Your muscles are primed to replenish glycogen stores most rapidly within the first 60 minutes or so after exercise. That hasn’t changed. What has been debated over the years is the importance of this “glycogen window”. For a long time it was sacrosanct, etched into stone. Then it was largely dismissed as propaganda from supplement companies. The truth is somewhere between these extremes. The glycogen window should be viewed as a genuine opportunity to optimize recovery, but not always essential. If you have more than one training session or competition within the same day (or this evening and tomorrow morning), then you definitely want to take advantage of the glycogen window by consuming a meal or recovery drink that’s rich in carbohydrate and includes some protein within about 60 minutes after the first session. If you aren’t training again for 48 hours, the glycogen window is still an opportunity, but you also have plenty of time to restore glycogen levels and achieve full recovery.

All workouts should end with a cool down

The longer I’m involved in coaching the more I believe in the importance of ending workouts and races with a cool down period. When you cross the finish line or finish your last interval, blood vessels are still dilated, stroke volume is still elevated, and you’re still generating a lot of heat. During exercise, contractions by skeletal muscles assist the circulation of blood and lymph, and a cooldown period facilitates the transition back to a resting or non-exercising state. Skipping the cooldown increases the strain on the heart and circulatory system by removing this crucial assistance too quickly. In hot environments it can also contribute to overheating by reducing blood flow to the skin too quickly and reducing airflow over the body when you stop moving (this can be mitigated by fans and/or cold, wet towels).

There’s no magical recovery modality

Recovery modalities like massage, foam rolling, compression garments, cryotherapy, and percussion devices can play a role in your recovery routine if they make you feel good, and particularly if they make you stop moving and sit still for a while, but if you don’t use them that’s okay, too. Stacks of research papers continue to arrive at similar conclusions: these recovery devices and methods work for some athletes and have limited value for other athletes. Fortunately, they don’t appear to do any harm, either (as long as you have no underlying health conditions that are contraindicated). The most effective modalities are the ones that make you feel best.

There are no superfoods

The biggest problem with the notion of ‘superfoods’ is that it leads athletes (and non-athletes) to overemphasize the importance of individual foods and shift their entire nutrition strategy to center on those foods, at the expense of variety. The best thing you can do to support optimal recovery is to consume enough total calories to cover the energy expenditure from normal bodily functions, daily activity, and additional exercise. The next-best thing you can do is consume a varied whole food diet rich in fruits, vegetables, lean proteins, and plant-based fats. From an athletic performance standpoint (metabolic manipulation doesn’t always lead to improved performance), I still believe endurance athletes are best served by macronutrient compositions in the ranges of 40-50% carbohydrate, 20-30% protein, and 20-30% fat; during periods of higher-intensity training, carbohydrate intake may increase to 60% of total calories.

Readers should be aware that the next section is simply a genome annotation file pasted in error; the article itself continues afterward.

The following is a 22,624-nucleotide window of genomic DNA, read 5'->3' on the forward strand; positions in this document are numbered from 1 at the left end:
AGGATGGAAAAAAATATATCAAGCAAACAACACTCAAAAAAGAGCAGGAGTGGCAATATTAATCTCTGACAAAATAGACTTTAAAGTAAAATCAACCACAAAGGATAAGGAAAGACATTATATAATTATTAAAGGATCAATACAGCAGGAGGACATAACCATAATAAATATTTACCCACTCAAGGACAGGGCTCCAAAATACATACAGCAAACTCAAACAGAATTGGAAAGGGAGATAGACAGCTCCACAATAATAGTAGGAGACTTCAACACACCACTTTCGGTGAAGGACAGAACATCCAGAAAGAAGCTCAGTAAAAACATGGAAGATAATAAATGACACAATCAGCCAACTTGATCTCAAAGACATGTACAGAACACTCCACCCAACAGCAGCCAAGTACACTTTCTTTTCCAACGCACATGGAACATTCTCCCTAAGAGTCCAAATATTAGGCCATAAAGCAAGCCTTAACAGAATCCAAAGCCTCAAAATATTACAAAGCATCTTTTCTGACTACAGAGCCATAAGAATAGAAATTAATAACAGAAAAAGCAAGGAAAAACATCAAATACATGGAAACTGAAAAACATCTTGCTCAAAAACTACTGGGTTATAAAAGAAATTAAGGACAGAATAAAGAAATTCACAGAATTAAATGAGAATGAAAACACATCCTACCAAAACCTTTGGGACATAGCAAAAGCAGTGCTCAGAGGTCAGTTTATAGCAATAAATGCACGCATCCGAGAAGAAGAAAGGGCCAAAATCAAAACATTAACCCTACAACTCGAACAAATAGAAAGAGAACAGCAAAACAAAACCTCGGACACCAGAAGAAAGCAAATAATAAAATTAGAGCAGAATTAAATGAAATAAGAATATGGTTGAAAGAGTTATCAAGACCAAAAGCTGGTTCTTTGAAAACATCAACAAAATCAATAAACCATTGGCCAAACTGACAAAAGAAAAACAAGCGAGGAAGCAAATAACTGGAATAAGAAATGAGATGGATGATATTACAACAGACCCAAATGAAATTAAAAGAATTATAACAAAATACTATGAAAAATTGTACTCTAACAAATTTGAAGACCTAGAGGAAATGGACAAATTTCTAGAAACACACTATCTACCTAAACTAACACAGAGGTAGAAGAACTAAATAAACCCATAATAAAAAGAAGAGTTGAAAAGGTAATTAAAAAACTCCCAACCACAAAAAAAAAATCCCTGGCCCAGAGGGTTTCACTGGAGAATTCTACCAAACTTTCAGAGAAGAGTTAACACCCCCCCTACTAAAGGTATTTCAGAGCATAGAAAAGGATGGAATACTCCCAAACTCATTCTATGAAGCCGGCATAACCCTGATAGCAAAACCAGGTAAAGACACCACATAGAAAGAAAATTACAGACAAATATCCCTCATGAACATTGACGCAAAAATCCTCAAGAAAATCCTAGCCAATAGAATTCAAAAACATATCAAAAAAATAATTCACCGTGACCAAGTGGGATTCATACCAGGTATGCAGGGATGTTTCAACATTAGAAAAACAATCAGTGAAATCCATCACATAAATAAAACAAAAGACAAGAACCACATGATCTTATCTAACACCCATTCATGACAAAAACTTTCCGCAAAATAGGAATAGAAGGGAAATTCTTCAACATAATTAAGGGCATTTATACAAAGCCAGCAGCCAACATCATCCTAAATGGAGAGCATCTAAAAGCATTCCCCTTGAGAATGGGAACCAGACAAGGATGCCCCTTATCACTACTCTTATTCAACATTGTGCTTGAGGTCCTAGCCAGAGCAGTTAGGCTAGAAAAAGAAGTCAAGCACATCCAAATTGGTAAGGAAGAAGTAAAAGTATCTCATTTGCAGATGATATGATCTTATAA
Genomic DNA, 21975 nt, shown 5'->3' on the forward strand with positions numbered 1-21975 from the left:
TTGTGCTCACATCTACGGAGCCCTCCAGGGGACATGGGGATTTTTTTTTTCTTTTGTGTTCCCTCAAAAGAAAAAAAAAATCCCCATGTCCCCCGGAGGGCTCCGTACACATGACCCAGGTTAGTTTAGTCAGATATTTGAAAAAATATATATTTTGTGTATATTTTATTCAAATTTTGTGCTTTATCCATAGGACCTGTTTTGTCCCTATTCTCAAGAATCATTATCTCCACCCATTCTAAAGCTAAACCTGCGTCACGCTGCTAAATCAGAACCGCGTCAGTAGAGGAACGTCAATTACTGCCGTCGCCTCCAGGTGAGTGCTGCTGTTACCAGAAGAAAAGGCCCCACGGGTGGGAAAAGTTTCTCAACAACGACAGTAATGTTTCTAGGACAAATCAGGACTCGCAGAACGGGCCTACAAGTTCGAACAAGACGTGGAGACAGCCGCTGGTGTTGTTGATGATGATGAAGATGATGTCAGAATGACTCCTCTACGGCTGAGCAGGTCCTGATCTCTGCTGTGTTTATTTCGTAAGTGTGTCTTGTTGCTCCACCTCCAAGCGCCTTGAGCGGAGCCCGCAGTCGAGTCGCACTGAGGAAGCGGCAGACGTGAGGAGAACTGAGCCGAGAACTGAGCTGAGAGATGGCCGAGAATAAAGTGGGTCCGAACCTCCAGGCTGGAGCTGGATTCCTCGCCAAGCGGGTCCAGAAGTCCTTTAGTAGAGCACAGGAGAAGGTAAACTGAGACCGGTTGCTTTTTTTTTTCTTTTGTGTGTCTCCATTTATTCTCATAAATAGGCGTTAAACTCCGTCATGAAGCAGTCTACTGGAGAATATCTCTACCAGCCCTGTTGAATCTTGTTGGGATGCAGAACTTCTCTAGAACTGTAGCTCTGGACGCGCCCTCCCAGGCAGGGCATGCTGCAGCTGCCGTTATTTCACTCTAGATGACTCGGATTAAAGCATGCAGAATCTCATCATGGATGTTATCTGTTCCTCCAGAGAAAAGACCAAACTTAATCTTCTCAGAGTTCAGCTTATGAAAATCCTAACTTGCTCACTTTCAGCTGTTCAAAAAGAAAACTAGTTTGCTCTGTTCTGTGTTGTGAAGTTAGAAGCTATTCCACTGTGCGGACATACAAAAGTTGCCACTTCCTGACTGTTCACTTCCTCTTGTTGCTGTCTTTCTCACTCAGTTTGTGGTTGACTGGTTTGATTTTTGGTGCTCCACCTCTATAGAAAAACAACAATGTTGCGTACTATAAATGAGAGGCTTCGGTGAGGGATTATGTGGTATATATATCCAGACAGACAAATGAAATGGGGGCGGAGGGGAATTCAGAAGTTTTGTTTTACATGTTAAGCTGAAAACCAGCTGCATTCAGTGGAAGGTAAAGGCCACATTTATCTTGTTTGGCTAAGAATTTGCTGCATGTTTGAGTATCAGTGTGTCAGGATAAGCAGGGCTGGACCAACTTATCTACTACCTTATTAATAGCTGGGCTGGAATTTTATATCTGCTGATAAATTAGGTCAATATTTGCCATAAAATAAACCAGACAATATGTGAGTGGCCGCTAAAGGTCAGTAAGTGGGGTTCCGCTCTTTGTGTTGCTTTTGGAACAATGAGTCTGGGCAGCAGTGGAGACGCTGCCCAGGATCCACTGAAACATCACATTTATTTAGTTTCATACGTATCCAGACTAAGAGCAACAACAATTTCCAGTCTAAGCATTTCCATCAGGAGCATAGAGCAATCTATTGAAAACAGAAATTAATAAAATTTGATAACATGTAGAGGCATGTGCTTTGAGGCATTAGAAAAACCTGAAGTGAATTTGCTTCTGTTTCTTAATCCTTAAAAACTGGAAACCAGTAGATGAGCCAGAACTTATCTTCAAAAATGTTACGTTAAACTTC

All stress is training stress

Recovery time and activities must adequately balance stress from all sources, including exercise, work, relationships, and daily living. This means optimizing athletic performance includes addressing the stressors in all areas of your life. Rest isn’t restful or restorative when your anxiety levels are off the charts or you’re struggling with burnout at work. Even activities aimed at recovery (i.e. the modalities mentioned above or excessive focus on dietary manipulation) can be counterproductive to recovery if they are adding stress.

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Comments 5

  1. For multi-day training or events I can see the logic of a last hour of recovery to prepare for tomorrow. But otherwise is it not more worthwhile to let the blood sugar drop and stimulate some fat metabolism?

  2. I was doing a cool down lap after a crit race in 100 degree F weather and passed out on the bike after 2-5 mins. Did I try and cool down too fast or are you better to get off the bike and walk?

  3. What is the minimum time for a cool down for a short (less than 60 minutes) session? Is there data that indicates how much is enough for most athletes? Is 3 minutes enough? Should it be based on heart rate?I train before work and have to do at least a 10 minute warmup to avoid ruining the first interval. Adding more than 5 minutes to the cool down starts to cut into the number of intervals I can do.